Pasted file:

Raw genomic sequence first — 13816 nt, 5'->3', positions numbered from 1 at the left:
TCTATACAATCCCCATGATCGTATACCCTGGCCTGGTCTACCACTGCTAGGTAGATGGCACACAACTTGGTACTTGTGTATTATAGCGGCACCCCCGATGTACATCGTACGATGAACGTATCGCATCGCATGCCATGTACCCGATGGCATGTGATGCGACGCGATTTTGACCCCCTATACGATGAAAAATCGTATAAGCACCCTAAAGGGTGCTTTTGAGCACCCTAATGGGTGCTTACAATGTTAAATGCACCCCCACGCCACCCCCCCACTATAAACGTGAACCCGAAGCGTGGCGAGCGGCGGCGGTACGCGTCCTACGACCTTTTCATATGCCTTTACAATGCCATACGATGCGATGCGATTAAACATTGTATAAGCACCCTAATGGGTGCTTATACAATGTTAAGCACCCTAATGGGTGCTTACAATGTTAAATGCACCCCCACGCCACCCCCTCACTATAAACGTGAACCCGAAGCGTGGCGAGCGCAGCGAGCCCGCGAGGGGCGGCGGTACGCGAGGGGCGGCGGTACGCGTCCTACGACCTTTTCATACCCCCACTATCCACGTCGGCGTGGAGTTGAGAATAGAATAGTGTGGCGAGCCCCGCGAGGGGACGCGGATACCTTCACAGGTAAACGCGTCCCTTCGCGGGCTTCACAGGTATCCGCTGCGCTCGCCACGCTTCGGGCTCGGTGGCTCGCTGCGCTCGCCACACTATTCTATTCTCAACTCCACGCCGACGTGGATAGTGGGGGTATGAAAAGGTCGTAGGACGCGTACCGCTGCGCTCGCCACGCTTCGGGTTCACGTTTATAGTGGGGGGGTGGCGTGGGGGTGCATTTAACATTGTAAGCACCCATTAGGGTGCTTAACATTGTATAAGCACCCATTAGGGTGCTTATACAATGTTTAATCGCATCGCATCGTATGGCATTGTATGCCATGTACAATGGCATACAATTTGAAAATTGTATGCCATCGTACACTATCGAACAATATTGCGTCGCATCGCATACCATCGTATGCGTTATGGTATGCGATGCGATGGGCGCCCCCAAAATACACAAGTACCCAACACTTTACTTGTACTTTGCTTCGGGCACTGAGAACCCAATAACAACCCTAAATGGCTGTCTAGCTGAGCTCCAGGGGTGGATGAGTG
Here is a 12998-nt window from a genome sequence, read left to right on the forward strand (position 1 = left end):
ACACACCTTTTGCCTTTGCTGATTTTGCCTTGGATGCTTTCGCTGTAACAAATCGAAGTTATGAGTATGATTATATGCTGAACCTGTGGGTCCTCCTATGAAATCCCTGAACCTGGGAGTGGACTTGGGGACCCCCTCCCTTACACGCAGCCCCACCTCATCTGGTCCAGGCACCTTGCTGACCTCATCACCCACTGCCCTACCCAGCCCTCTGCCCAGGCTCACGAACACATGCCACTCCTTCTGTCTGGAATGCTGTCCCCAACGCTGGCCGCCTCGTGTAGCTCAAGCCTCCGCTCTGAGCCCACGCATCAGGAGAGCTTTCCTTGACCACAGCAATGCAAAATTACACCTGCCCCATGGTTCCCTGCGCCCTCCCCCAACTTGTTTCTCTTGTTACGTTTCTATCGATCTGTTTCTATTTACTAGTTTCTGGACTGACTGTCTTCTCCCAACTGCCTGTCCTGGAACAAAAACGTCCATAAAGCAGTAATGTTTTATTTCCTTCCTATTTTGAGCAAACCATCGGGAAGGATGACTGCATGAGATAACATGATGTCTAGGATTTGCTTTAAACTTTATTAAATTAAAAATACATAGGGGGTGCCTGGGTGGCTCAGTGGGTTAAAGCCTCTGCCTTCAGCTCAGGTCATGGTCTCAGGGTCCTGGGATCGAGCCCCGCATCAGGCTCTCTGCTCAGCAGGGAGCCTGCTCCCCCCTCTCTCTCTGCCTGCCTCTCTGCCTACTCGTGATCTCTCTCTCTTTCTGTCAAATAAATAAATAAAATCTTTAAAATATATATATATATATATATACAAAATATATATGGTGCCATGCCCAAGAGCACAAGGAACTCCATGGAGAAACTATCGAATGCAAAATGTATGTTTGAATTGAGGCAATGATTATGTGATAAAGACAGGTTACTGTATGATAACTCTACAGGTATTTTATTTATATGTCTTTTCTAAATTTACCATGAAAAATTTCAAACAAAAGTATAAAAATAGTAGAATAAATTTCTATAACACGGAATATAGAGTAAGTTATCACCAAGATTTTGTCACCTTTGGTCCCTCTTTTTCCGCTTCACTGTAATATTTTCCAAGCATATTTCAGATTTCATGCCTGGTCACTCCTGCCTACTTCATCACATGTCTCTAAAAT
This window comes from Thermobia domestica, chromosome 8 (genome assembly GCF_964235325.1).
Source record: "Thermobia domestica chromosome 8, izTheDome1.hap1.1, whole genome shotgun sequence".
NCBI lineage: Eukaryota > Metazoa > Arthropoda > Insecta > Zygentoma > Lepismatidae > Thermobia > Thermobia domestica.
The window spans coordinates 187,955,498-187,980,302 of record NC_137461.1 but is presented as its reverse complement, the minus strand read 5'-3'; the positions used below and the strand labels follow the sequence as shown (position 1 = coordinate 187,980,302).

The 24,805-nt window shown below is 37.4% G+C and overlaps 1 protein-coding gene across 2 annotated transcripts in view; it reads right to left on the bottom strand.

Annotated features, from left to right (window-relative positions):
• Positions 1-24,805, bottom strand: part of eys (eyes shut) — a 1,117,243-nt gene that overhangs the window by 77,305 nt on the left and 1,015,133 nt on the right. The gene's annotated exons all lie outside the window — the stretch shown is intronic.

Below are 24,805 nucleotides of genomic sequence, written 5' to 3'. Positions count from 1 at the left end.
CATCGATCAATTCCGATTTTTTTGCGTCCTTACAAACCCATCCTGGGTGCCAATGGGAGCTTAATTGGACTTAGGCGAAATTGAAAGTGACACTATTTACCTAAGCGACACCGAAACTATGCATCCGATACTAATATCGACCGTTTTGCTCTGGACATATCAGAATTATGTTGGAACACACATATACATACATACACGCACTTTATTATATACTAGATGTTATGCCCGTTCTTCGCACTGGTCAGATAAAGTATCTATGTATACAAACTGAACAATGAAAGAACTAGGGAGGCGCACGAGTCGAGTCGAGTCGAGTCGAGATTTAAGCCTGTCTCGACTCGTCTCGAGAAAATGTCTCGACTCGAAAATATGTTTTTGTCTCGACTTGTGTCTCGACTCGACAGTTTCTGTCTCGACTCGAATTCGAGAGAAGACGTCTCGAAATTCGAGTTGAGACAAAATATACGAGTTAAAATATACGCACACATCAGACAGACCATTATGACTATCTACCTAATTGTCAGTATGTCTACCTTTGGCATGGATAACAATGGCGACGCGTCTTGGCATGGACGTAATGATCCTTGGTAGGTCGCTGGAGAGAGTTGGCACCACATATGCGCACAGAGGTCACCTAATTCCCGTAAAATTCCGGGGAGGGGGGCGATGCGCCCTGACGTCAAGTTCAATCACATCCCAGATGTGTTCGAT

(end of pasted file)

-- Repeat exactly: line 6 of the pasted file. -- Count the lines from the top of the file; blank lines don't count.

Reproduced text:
Source record: "Thermobia domestica chromosome 8, izTheDome1.hap1.1, whole genome shotgun sequence".